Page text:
This woman went for 27 months after graduating in 1993 with a degree in Chemisty and German Studies. Her experience opened up her mind to opportunities for a career in communications and strategy and gave her a new perspective on the world. After college she didn’t know what she wanted to do but she knew she didn’t want to do the post college scene of trying to figure out what you wanted to do in the same city as all your friends.

On professional life….

Professionally it was a leap for me. My family saw college as a pre-professional step. I was brought up to see college as something practical to do to get a job. I was interested in politics and sociology but I wasn’t sure how I wanted to apply my degree. The Peace Corp gave me a whole new appreciation for how to use my communications skills and taught me leadership principles that created a career path for me.

I was in Tanzania. We started an AIDS education and sex education program. It was still very controversial. There was a lot of suspicion and confusion about what caused it. In essence we were teaching girls how to negotiate life skills. They weren’t empowered. It was scary. Men…their teachers, older men… were praying on them. It was challenging but as a result I learned about cross cultural communication and how to develop strategies to effectively communicate.

When I came back I thought I wanted to get into a non-profit but a head-hunter I met with told me I should be an account planner. It tapped into a lot of cultural insights and communication strategy. I thought I would get some experience and then move to a non-profit. I ended up loving it. Today I am able to balance that with other interests, freelancing 3 days a week.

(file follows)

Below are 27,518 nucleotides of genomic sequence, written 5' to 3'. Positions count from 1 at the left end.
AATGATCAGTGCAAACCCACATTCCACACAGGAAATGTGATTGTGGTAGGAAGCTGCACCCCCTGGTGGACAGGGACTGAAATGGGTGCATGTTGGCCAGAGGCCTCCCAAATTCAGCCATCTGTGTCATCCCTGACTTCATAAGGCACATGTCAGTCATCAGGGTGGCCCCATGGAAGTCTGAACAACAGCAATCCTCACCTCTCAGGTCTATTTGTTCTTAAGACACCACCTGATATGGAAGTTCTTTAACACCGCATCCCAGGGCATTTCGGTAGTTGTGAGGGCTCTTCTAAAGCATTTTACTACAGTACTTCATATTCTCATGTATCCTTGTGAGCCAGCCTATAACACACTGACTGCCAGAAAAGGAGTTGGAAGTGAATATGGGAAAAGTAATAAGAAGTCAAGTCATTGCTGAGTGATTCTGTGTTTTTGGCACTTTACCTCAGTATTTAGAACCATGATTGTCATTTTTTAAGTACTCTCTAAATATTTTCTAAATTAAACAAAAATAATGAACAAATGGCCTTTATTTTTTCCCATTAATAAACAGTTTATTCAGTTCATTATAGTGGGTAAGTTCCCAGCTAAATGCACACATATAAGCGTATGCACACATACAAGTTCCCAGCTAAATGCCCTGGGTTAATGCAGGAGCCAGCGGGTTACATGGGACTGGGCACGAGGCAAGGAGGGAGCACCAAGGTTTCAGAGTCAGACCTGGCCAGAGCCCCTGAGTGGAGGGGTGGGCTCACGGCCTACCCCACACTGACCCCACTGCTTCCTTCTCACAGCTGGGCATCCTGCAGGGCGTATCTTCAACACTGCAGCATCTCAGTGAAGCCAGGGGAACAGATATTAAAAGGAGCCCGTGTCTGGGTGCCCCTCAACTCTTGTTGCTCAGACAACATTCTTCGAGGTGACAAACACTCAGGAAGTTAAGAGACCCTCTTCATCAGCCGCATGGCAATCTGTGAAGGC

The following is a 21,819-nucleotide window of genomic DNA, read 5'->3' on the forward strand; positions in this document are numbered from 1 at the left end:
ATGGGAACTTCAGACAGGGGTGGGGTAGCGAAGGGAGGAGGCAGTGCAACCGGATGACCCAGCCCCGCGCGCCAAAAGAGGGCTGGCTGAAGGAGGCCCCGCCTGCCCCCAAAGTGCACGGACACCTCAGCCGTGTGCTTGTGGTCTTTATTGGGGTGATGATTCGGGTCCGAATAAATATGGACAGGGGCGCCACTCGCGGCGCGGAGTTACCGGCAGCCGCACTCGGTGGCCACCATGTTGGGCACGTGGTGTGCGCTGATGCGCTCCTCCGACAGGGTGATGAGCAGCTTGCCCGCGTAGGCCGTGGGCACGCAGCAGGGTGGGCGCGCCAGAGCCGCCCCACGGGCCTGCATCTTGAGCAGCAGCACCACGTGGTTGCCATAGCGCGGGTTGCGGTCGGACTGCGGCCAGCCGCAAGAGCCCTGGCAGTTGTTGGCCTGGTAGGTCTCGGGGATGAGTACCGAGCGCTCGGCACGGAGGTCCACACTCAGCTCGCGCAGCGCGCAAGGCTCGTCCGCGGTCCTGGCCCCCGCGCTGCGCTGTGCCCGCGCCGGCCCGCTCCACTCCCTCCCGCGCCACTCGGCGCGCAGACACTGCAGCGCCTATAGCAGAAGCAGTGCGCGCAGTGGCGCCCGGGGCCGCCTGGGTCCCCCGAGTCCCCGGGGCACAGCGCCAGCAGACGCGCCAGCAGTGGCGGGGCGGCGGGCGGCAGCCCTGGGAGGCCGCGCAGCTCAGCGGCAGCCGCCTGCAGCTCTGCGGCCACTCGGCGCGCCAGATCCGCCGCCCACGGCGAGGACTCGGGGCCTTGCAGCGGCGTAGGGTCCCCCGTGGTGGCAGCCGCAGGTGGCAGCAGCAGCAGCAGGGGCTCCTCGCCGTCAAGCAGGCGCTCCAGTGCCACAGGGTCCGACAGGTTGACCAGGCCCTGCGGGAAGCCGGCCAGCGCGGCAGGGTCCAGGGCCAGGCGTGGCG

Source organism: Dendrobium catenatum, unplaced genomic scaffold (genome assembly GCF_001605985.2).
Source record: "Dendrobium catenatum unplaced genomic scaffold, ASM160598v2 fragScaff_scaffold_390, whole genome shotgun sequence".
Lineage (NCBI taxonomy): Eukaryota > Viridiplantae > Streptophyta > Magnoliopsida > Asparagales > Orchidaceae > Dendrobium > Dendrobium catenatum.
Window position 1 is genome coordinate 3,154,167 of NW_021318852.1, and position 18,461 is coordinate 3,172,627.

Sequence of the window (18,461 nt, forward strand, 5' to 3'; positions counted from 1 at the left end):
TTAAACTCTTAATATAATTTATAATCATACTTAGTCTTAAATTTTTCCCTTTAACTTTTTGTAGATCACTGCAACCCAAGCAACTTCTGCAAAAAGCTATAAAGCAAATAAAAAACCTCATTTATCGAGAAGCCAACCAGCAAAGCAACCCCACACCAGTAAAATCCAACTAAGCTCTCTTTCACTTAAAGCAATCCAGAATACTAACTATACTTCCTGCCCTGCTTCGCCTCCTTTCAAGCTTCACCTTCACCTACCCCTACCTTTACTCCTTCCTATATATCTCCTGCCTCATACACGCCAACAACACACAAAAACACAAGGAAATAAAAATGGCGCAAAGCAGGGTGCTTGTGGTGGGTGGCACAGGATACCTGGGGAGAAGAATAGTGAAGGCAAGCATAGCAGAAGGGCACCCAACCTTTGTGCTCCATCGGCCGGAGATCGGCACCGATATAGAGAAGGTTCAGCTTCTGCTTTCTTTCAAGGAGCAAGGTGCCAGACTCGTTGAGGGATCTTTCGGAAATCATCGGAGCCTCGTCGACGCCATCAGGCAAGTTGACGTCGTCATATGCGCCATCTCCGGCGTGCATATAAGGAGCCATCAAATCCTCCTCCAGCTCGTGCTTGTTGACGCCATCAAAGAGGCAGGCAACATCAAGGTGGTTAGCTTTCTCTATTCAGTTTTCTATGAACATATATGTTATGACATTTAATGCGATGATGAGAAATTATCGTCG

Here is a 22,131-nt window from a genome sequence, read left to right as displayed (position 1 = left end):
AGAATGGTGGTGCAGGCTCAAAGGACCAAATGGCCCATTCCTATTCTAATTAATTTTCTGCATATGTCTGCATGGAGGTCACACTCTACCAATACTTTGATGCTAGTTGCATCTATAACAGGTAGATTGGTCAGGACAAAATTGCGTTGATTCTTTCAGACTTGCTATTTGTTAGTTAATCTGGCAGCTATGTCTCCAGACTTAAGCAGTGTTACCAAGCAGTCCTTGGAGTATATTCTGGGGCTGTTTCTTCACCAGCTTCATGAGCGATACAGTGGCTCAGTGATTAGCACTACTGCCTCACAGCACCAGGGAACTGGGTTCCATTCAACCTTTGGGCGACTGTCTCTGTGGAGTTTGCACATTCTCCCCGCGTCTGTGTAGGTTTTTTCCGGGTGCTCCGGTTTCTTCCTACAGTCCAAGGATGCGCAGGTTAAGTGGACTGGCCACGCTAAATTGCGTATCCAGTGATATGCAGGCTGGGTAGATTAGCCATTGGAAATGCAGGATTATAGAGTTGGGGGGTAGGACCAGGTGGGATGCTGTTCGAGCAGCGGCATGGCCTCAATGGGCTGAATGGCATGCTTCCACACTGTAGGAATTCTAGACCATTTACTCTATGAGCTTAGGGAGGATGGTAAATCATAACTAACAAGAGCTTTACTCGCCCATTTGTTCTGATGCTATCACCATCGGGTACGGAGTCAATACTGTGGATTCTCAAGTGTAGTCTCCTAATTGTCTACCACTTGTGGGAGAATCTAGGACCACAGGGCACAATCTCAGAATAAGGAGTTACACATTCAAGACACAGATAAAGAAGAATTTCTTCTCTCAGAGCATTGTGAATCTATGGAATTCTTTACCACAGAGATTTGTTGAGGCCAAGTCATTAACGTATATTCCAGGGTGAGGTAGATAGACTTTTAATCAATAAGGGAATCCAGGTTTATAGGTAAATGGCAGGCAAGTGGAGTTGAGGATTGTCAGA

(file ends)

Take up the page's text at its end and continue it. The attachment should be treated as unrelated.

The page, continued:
So yes, you could say it’s a risk. You never will imagine going in what kinds of opportunities it will open up for you.  It will never be what you expect. If you are looking for an answer…just realize you won’t know it until you do it.  You can’t sit on the sidelines and wonder what you will learn. You will learn but it’s different for everyone.

Impact on personal life…

Personally, it connected me to people in so many ways. Of course you are exposed to a different culture and way of life…but also you will meet such a cross section of America …people from all areas of the country.  It gave me a very different filter than my view coming from the east coast. There a so many different opinions and ways of thinking.

On a physical level, I didn’t love it. I guess you could say I’m not naturally a 3rd world person. The conditions are difficult but you can deal.

And there is no such thing as a dishonorable discharge. Just because you sign-up doesn’t mean you have to finish. You can drop out. You are a volunteer. It definitely opened up the world for me.

On friends and family…

I didn’t feel like I was missing out on anything at home. The post college scene wasn’t for me. I suppose in your late twenties there is more happening. But today you have the internet. You have Facebook. You can stay connected. All of your friends will want to be in touch with you. They will look forward to your Facebook posts. They will be interested. It’s like voyeurism and living vicariously through you. Even back then I got lots of letters and two friends even visited me. It was an opportunity for them to see things you would never see as a tourist so don’t be surprised if your friends show up.

On regrets?

I missed my family but I would never trade it. Never.  My parents were very conservative. My dad was a former military guy. They freaked out at first but they get over it and then they will be your biggest champions.